In another preferred embodiment, further enzyme(s) is added to the mash, said enzyme(s) including but not limited to isoamylase, protease, cellulase, glucanase, laccase, xylanase, lipase, phospholipolase, phytase, phytin and esterase.

In one aspect of the method, the further enzyme added includes but is not limited to a pullulanase.

In one aspect of the method, the further enzyme added includes but is not limited to a protease.

In one aspect of the method, the further enzyme added includes but is not limited to a cellulase.

In one aspect of the method, the further enzyme added includes but is not limited to a xylanase.

In one aspect of the method, the further enzyme added includes but is not limited to a lipase.

In one aspect of the method, the further enzyme added includes but is not limited to a glucanase, preferably but not limited to beta glucanase.

In one aspect, practicing the method of the invention leads to increased levels of glucose in the wort. In one aspect, the increase in glucose is at least 1% e.g., at least 2%, at least 3%, at least 4%, at least 5%, at least 6%, at least 7%, at least 8%, at least 9%, at least 10% when compared to the wort produced in the absence of the such a glucoamylase.

In one aspect, practising the method of the invention leads to a wort which has at least 70% glucose when compared to the total carbohydrate content of the wort. In another aspect, the wort has at least 71% glucose, e.g., at least 72%, at least 73%, at least 74%, at least 75%, at least 76%, at least 77%, at least 78%, at least 79%, at least 80%, e.g., at least 81% glucose, e.g., at least 82%, at least 83%, at least 84%, at least 85%, at least 86%, at least 87%, at least 88%, at least 89%, at least 90%, at least 91%, at least 92%, at least 92.5%, at least 93%, at least 93.5%, such as at least 94% glucose when compared to the total carbohydrate content of the wort.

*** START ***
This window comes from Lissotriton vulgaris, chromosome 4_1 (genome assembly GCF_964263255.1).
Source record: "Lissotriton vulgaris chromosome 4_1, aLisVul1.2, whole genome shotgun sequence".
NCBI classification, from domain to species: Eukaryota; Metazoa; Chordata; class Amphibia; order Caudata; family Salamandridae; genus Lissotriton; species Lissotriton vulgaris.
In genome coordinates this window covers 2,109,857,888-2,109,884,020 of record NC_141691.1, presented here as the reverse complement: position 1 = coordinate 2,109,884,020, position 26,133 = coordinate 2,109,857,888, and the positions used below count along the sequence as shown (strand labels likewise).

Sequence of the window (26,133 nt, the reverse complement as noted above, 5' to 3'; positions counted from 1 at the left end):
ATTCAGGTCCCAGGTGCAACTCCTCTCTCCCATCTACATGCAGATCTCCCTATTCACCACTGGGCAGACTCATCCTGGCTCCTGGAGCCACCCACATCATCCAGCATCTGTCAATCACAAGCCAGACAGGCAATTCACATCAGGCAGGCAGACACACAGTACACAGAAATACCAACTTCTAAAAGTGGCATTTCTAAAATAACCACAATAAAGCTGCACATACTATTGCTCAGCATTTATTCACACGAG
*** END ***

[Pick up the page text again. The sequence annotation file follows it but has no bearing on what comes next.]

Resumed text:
In one aspect, practising the method of the invention leads to a wort which has less than 20% dextrins (DP4+) when compared to the total carbohydrate content of the wort. In one aspect, the wort has less than 19% DP4+, such as for example, less than 18%, less than 17%, less than 16%, less than 15%, less than 14%, less than 13%, less than 12%, less than 11%, less than 10%, less than 9%, less than 8%, less than 7%, less than 6%, less than 5%, less than 4%, less than 3%, such as less than 2.5% dextrins (DP4+).